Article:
This week marks the three-year anniversary of the Technology Modernization Fund (TMF). The TMF is an innovative funding vehicle that gives Federal agencies additional ways to deliver services to the American public more quickly, better secure sensitive systems and data, and use taxpayer dollars more efficiently.
When I received the call three years ago to join the TMF Board, I was thrilled. I understood how impactful the Modernizing Government Technology (MGT) Act could be in the creation of the TMF and agency-level IT Working Capital Funds (ITWCF) enabling multi-year funding. It was, and continues to be, humbling to have the opportunity and ability to influence and impact Federal-wide technology programs through a seat on the board.
My fellow Board members are nothing short of insightful and inquisitive, and experts in their field. Each brings a breadth and depth of knowledge, and government and industry experience and perspective. There is no shortage of strategic and tactical questions as agency teams ‘make their pitch’ to the Board. The Board makes hard decisions to fund or not fund.
After three years, the Board made significant progress in its work to evaluate proposals and ensure agencies are successfully executing against milestones. This progress includes milestone-based release of funds, requiring agency Chief Information Officers (CIOs) to address real or perceived delays through out-of-cycle briefings, and consistently and continuously pressing for details. We strive to be transparent through award announcements, formal Congressional notifications, posting online updates, and social media.
I see first-hand the positive impacts of multi-year funding to accelerate technology modernization programs that improve the business of the agency and the Federal Government.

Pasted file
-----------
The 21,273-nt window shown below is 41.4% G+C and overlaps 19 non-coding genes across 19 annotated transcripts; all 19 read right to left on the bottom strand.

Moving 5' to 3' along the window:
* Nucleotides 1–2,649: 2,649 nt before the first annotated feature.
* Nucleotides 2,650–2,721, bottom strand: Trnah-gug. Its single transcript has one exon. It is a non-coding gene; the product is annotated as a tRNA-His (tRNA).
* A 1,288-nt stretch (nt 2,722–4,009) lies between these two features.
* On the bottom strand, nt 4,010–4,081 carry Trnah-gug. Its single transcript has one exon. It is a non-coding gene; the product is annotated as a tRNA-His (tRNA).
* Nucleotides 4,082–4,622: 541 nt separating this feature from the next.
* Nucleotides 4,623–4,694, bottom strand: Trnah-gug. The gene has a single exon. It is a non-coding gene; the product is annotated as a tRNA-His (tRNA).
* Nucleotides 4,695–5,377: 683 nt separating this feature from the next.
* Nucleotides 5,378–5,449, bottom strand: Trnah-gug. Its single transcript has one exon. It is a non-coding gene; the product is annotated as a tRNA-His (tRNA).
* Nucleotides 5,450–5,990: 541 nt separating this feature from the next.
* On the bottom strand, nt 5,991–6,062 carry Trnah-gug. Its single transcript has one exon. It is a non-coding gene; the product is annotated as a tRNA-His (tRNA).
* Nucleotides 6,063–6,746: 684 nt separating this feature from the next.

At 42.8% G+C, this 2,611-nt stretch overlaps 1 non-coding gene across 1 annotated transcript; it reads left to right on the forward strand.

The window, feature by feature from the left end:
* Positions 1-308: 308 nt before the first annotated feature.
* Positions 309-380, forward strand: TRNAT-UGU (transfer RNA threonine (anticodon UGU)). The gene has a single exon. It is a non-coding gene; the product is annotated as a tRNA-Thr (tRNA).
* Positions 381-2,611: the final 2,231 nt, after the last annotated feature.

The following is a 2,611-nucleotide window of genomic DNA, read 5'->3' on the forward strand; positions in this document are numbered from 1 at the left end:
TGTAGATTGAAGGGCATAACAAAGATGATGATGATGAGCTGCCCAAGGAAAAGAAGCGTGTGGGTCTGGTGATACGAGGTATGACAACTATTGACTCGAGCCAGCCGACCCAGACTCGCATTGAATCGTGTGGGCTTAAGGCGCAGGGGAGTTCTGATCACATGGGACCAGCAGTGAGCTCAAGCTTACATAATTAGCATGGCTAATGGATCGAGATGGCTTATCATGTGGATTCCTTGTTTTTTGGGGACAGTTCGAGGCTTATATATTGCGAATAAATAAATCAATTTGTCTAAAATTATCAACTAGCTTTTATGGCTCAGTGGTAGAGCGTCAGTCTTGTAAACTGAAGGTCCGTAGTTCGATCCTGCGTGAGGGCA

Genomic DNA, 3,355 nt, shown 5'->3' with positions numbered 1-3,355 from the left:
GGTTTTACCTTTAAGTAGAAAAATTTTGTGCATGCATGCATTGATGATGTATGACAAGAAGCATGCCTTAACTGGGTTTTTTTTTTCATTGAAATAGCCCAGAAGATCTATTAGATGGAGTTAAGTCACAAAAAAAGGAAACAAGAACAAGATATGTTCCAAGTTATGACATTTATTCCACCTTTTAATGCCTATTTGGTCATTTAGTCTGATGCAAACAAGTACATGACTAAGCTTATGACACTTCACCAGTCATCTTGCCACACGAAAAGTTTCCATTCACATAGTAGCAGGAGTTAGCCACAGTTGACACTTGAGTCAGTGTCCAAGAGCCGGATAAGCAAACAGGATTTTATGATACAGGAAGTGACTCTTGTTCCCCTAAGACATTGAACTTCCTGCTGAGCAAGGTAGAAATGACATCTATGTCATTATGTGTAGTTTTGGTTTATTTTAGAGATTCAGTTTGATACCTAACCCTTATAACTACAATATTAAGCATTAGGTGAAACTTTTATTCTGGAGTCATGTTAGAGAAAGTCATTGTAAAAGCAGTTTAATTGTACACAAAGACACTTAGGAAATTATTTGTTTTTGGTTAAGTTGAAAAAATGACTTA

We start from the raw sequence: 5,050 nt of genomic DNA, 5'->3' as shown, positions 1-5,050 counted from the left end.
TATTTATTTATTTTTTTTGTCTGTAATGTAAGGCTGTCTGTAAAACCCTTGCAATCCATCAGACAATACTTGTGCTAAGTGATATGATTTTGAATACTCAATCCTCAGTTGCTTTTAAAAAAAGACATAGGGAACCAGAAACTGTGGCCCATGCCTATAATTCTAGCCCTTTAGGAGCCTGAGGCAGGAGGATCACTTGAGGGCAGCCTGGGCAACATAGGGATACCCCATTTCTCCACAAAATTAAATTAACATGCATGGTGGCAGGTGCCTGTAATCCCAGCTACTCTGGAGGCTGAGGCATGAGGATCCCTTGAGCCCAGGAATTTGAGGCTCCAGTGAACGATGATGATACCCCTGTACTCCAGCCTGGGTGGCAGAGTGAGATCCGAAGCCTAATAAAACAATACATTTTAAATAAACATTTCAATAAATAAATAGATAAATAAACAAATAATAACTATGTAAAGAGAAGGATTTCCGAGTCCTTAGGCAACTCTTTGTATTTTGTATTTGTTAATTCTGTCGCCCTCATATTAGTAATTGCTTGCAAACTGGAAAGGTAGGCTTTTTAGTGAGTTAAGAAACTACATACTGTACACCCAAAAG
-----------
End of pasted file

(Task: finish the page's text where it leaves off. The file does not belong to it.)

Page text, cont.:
Sometimes the little things are the big things. The Department of Labor used TMF funding to digitize its Labor Certification process. Digital E-Certification not only improved citizen-facing services for the Department of Labor, but rippled improvements upstream and downstream with the U.S. Citizenship and Immigration Services, Department of State, and Department of Agriculture, eliminating paper certification and cutting weeks from the printing and mailing process.
It is inspiring when Deputy Secretaries, Chief Financial Officers (CFOs), and CIOs form a partnership, commit to leveraging the TMF and participate or lead their agency’s pitch. They truly understand the benefits to their agency’s mission through underlying technology and data improvements. I’ve seen agencies come back to the Board for a second round – after getting turned down the first time – bringing better data and information to defend their proposal.
The TMF is addressing systemic technology challenges one program at a time while improving the business of the Federal Government. It cannot be overlooked that TMF beneficiaries include farmers, labor certification applicants, state and local Fair Employment Practice Agencies, and specialty crops inspectors for perishable agricultural items.
As the TMF hits its third anniversary, I cannot be prouder of the Board accomplishments and its ability to influence improvements in Federal Government service delivery.